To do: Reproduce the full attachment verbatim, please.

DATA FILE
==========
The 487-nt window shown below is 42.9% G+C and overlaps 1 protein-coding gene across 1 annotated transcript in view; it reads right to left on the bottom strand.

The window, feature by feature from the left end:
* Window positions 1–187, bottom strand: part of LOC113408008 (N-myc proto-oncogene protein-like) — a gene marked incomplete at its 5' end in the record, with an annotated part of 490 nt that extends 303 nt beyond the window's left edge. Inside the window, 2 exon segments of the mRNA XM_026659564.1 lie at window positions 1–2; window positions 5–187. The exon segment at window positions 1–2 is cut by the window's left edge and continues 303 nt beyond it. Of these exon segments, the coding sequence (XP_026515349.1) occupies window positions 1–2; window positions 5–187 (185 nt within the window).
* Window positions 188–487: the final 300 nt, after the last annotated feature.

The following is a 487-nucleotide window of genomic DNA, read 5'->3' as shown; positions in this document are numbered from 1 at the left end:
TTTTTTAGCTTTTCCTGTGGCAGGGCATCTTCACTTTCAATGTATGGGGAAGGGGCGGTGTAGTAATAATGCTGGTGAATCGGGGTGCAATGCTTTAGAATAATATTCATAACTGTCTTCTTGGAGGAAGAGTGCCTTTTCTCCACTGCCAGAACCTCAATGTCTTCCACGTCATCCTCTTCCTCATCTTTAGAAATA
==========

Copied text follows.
The 487-nt window shown below is 42.9% G+C and overlaps 1 protein-coding gene across 1 annotated transcript in view; it reads right to left on the bottom strand.

The window, feature by feature from the left end:
* Window positions 1–187, bottom strand: part of LOC113408008 (N-myc proto-oncogene protein-like) — a gene marked incomplete at its 5' end in the record, with an annotated part of 490 nt that extends 303 nt beyond the window's left edge. Inside the window, 2 exon segments of the mRNA XM_026659564.1 lie at window positions 1–2; window positions 5–187. The exon segment at window positions 1–2 is cut by the window's left edge and continues 303 nt beyond it. Of these exon segments, the coding sequence (XP_026515349.1) occupies window positions 1–2; window positions 5–187 (185 nt within the window).
* Window positions 188–487: the final 300 nt, after the last annotated feature.

The following is a 487-nucleotide window of genomic DNA, read 5'->3' as shown; positions in this document are numbered from 1 at the left end:
TTTTTTAGCTTTTCCTGTGGCAGGGCATCTTCACTTTCAATGTATGGGGAAGGGGCGGTGTAGTAATAATGCTGGTGAATCGGGGTGCAATGCTTTAGAATAATATTCATAACTGTCTTCTTGGAGGAAGAGTGCCTTTTCTCCACTGCCAGAACCTCAATGTCTTCCACGTCATCCTCTTCCTCATCTTTAGAAATA